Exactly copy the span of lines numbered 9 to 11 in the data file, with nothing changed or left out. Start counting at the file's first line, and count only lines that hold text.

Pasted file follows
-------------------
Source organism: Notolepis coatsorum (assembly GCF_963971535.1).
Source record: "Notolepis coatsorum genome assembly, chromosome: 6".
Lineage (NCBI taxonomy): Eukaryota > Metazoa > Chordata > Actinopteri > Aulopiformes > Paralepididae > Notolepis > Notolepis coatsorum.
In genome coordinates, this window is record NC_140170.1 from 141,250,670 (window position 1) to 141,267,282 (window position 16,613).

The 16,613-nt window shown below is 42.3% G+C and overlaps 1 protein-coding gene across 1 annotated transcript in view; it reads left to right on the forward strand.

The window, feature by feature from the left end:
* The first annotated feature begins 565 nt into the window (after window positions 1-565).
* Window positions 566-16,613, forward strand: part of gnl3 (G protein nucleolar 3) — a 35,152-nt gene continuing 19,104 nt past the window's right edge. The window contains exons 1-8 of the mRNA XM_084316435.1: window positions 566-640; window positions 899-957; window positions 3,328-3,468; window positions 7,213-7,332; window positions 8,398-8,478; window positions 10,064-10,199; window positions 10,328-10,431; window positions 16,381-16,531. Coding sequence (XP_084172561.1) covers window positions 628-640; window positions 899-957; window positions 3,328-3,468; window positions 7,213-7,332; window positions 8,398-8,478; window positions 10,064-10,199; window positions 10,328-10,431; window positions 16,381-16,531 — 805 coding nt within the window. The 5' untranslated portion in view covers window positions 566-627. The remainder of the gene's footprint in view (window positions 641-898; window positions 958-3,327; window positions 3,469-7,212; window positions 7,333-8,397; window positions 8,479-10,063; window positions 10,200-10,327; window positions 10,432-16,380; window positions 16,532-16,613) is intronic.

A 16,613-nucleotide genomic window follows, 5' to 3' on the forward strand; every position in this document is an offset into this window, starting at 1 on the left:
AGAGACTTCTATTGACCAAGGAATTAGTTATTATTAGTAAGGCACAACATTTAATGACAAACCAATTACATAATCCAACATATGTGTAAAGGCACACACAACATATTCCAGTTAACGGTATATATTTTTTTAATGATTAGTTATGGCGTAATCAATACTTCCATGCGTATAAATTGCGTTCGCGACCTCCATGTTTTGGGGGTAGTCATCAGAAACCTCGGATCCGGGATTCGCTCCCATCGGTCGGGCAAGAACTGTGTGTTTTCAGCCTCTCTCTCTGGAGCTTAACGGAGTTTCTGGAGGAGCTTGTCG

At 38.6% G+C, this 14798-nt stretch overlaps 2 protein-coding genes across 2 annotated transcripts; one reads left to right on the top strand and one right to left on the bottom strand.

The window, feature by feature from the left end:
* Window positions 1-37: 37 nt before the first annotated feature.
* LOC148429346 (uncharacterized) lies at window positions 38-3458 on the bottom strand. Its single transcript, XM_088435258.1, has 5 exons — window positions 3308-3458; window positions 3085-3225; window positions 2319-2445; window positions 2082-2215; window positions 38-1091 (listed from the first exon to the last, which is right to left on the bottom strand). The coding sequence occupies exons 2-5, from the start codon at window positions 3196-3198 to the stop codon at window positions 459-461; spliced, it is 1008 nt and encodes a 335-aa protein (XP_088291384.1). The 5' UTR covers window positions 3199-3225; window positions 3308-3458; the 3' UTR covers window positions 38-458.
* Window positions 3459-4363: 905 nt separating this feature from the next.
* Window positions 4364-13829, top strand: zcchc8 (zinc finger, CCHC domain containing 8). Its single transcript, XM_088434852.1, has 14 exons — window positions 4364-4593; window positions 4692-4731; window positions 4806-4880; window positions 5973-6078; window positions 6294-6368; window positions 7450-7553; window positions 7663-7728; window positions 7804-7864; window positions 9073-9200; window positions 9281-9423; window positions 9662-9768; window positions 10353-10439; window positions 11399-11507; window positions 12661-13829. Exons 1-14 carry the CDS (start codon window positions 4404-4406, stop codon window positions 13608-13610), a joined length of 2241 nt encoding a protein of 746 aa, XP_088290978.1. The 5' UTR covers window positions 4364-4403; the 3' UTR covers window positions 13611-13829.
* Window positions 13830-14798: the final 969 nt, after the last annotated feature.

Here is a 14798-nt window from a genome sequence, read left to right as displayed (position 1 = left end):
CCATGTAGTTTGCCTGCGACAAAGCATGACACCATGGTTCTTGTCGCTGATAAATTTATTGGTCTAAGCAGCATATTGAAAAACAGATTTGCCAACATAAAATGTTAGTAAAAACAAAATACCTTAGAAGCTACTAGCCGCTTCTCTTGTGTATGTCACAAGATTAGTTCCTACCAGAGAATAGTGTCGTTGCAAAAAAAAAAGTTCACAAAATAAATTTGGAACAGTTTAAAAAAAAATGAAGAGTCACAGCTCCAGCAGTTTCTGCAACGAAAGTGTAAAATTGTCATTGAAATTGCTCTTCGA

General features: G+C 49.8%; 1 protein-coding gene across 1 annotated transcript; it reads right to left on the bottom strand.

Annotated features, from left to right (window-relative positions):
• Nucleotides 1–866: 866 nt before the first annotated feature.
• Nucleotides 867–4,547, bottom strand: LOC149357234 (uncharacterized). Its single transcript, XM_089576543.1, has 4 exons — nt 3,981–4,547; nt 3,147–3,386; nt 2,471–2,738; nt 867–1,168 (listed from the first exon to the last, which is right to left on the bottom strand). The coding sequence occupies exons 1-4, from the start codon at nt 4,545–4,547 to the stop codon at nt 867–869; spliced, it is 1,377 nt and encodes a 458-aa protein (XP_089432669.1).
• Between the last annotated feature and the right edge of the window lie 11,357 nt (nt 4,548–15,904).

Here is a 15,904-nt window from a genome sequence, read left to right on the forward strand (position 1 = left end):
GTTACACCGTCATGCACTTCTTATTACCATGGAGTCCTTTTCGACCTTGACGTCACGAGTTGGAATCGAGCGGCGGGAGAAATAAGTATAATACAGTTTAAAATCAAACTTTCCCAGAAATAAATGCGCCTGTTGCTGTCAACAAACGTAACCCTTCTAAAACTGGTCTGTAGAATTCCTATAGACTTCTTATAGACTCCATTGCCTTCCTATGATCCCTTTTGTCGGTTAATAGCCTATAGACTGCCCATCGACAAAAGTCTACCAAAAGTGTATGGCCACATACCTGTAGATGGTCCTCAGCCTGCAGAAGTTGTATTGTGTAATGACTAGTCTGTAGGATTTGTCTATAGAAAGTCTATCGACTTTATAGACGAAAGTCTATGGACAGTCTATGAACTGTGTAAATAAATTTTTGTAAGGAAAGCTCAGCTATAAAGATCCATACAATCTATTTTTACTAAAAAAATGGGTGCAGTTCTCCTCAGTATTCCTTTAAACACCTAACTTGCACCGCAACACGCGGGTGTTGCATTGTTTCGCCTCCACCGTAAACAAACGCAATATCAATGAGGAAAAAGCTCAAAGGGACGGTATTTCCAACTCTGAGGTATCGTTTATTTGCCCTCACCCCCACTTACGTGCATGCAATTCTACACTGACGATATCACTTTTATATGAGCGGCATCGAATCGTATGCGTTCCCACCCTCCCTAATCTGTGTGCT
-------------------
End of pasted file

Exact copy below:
A 16,613-nucleotide genomic window follows, 5' to 3' on the forward strand; every position in this document is an offset into this window, starting at 1 on the left:
AGAGACTTCTATTGACCAAGGAATTAGTTATTATTAGTAAGGCACAACATTTAATGACAAACCAATTACATAATCCAACATATGTGTAAAGGCACACACAACATATTCCAGTTAACGGTATATATTTTTTTAATGATTAGTTATGGCGTAATCAATACTTCCATGCGTATAAATTGCGTTCGCGACCTCCATGTTTTGGGGGTAGTCATCAGAAACCTCGGATCCGGGATTCGCTCCCATCGGTCGGGCAAGAACTGTGTGTTTTCAGCCTCTCTCTCTGGAGCTTAACGGAGTTTCTGGAGGAGCTTGTCG

At 38.6% G+C, this 14798-nt stretch overlaps 2 protein-coding genes across 2 annotated transcripts; one reads left to right on the top strand and one right to left on the bottom strand.